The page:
Mount St. Helens erupted on May 18, 1980, after two months of increasing volcanic activity.
Since its most recent eruption in 2008, there has been a swarm of earthquakes, which are thought to be a result of the magmatic system’s “recharging,” according to the Pacific Northwest Seismic Network.
Similar seismic swarms were detected during recharging periods before a small eruption in 2004 and through a period of volcanic activity that ended in 2008.
In March through May of this year, swarms of deep earthquakes, not even felt on the surface, have been detected.
Seismic swarms do not directly indicate that an eruption is imminent, because volcanic forecasting is difficult, according to the U.S. Geological Survey.
The 1980 eruption is widely considered the most disastrous volcanic eruption in U.S. history. It killed 57 people and destroyed hundreds of homes, 57 bridges and some 200 miles of roads, in addition to leveling tens of thousands of acres of forest.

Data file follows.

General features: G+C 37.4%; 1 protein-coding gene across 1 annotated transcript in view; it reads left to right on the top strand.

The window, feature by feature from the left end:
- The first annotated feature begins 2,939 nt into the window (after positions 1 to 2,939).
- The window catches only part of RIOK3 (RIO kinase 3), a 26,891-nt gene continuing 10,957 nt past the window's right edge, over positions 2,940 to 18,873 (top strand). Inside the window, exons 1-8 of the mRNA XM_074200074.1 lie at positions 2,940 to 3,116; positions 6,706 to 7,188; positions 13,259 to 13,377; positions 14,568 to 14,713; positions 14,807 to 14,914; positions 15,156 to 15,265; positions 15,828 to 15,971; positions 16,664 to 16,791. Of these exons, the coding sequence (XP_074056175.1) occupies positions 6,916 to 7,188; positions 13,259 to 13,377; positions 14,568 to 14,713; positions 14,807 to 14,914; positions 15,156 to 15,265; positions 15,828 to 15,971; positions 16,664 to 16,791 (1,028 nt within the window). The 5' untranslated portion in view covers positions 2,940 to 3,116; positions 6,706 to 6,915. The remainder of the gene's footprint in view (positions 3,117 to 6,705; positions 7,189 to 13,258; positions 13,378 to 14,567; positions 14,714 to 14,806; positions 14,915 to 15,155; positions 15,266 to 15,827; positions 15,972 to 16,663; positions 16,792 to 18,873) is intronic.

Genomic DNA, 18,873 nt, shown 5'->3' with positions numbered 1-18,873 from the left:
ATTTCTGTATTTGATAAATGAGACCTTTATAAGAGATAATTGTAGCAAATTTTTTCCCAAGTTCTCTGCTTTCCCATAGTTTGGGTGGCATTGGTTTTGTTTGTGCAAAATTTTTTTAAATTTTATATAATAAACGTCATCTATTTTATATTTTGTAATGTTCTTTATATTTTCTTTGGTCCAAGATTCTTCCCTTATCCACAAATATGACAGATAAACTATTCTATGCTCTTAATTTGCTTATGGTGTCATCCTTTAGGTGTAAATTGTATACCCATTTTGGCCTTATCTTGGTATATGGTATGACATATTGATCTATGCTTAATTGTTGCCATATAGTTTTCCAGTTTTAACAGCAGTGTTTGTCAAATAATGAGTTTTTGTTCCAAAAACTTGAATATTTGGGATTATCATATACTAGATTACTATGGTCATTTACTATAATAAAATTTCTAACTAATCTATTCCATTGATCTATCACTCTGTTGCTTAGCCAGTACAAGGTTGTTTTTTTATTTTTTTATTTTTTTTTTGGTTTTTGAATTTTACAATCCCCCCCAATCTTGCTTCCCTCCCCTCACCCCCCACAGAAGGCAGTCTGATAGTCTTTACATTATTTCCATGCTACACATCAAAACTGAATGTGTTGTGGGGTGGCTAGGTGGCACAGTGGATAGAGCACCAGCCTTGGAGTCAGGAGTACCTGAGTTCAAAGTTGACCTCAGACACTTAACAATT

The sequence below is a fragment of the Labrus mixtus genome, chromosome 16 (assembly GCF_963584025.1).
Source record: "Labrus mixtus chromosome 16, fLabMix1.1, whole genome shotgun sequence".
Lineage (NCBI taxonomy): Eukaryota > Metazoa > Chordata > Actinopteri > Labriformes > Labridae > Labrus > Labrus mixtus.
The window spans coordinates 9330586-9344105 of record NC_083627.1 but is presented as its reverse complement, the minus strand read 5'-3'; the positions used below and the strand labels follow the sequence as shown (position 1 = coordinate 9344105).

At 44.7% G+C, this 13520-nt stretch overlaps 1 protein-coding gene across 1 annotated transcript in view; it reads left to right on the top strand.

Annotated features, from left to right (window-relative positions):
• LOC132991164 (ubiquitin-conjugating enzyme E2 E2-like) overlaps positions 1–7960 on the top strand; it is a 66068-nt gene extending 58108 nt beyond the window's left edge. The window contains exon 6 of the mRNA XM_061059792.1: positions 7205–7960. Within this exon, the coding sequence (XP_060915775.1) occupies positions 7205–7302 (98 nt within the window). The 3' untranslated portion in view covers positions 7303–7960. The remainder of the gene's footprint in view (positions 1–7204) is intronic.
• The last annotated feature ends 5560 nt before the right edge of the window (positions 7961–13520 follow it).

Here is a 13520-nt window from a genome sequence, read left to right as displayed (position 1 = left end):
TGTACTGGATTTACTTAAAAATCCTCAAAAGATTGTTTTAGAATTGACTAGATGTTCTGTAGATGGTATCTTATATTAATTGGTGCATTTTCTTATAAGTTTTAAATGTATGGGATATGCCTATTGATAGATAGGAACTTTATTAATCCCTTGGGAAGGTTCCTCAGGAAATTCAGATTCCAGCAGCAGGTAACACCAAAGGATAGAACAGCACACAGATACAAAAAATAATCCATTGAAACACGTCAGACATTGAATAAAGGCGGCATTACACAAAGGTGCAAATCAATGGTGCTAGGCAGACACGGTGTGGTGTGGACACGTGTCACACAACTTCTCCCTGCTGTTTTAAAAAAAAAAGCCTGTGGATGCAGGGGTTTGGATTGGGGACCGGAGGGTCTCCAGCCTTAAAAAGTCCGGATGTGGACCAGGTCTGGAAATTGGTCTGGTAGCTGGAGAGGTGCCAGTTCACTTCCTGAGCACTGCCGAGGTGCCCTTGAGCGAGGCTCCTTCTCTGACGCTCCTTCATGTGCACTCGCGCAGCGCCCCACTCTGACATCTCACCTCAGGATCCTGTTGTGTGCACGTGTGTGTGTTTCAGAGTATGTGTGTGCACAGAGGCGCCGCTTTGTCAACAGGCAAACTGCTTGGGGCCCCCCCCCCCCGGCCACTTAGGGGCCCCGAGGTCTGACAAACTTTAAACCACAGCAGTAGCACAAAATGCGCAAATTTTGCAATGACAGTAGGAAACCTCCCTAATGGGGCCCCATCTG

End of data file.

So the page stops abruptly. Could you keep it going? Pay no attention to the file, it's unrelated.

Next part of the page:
The eruption sent an ash cloud more than 12 miles into the atmosphere in just 10 minutes. Fine ash reached the Northeast two days later and circled the earth within 15 days, according to the U.S. Geological Survey. The volcano had been dormant for more than 100 years until seismic activity started to increase in March 1980.
A series of earthquakes caused cracks in the snow and ice at the top of the mountain. On March 27, 1980, ash began to spray from the mountain’s peak.
What happened next caught many scientists by surprise. At 8:32 a.m. on the day of the big eruption, a 5.1 magnitude earthquake shook the area, and the mountain’s summit and much of its northern flank collapsed, sending a huge explosion out from the north side instead of a typical eruption from the top.
Some 3.2 billion tons of ash spewed into the surrounding area, according to the United States Geological Survey. Streets and buildings were covered, and the eruption caused an estimated $1 billion in damage.
SOURCE: BLAIR SHIFF